Among personal historians the topic of honesty in interviews is a recurring topic. We want to ensure that our interviews illuminate the depth of a person’s life and not simply skim across the surface. Questions arise about how far we should go to uncover the “truth” of a life lived.
I’ve done hundreds of interviews in my twenty-five years as a documentary filmmaker and personal historian. The interview subjects have included political leaders, prominent artists, historians, the dying, and the elderly.
This is what I’ve learned:
- People will tell me only what they are prepared to tell me. No amount of clever or challenging questioning will change that fact. And I respect my client’s wishes.
- The interview is not about me and my agenda. My focus is always on my client and his or her needs.
- I must have the courage to ask reflective and sometimes difficult questions. We owe it to our clients to raise questions that no one else may ask. “What have been the regrets in your life?” or “What are your fears around dying?” However, going back to my first point, I’m aware that asking the questions doesn’t always elicit a full response.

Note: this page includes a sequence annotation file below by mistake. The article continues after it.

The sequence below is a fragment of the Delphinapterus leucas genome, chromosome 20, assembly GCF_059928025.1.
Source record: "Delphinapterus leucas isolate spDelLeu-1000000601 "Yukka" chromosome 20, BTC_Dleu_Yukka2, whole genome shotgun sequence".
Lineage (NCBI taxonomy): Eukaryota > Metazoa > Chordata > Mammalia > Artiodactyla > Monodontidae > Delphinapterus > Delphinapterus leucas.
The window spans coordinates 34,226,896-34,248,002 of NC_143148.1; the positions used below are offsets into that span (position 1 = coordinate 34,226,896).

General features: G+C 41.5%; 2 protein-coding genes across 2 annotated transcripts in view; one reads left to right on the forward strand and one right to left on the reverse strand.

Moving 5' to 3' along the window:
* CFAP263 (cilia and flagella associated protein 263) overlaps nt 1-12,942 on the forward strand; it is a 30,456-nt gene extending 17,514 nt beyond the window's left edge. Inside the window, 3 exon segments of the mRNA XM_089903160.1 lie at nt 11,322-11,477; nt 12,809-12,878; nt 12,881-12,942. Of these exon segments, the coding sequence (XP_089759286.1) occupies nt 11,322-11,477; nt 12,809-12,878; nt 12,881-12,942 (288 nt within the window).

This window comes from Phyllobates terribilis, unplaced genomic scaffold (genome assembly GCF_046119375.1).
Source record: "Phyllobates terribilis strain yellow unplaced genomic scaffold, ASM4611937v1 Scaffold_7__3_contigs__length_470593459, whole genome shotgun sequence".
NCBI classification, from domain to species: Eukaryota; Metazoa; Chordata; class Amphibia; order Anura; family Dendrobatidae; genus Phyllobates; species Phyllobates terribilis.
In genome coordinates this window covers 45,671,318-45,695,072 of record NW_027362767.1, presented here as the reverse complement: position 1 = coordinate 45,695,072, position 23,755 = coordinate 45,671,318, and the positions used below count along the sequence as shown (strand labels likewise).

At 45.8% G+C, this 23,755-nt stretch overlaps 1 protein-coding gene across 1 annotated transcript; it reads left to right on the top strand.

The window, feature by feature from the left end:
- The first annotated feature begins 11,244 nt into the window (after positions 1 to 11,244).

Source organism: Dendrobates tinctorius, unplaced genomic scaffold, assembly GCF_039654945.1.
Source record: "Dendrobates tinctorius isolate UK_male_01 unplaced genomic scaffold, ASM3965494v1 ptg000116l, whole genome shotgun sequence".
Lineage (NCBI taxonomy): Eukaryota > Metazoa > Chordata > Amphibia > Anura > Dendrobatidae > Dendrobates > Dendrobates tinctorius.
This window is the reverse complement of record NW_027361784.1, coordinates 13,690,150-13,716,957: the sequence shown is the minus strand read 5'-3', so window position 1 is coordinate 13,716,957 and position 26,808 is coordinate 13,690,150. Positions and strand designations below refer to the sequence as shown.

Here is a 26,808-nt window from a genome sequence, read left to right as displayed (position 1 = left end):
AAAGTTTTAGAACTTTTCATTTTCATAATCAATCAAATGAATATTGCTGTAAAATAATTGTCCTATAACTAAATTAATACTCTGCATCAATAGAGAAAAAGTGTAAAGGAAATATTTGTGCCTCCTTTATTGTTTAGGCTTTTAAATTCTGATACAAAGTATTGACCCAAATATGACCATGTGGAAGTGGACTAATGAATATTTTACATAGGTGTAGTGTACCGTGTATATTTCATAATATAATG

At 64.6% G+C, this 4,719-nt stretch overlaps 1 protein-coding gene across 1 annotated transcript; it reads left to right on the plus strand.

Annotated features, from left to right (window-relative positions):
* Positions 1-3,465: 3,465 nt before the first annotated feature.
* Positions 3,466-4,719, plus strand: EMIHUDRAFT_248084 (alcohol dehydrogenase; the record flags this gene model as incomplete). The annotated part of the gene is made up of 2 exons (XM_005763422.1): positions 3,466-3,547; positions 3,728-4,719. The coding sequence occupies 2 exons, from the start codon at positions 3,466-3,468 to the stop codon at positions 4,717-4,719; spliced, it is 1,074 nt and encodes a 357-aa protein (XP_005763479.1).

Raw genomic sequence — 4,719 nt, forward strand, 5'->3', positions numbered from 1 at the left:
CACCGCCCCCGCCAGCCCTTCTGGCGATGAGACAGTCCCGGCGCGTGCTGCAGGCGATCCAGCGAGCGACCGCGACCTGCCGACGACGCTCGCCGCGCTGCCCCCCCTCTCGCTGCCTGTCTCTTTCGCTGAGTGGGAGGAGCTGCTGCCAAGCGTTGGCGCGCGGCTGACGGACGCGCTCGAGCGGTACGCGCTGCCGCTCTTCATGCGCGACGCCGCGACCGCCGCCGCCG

- I am not a therapist. My role is to help a person tell their story, not to make them better. I’m aware though that through the process of interviewing healing can occur for a client.
- Clients will sometimes reveal information to me that they have told no one. Having revealed this information they may not want it preserved in print or video for the whole world to know and may ask that it be deleted.
- The degree to which people confide in me is directly proportional to the trust I’m able to establish. This means that in my initial interviews I cover soft, easy topics like happy childhood memories or descriptions of a childhood home. Once the client and I have been together for a number of sessions, then I raise some of the more challenging questions.
- I’m not an investigative journalist. Getting at the truth is critical for an investigative journalist. Compassion can be an impediment to their work. I’m a personal historian and my need for honesty is tempered by compassion for my client.
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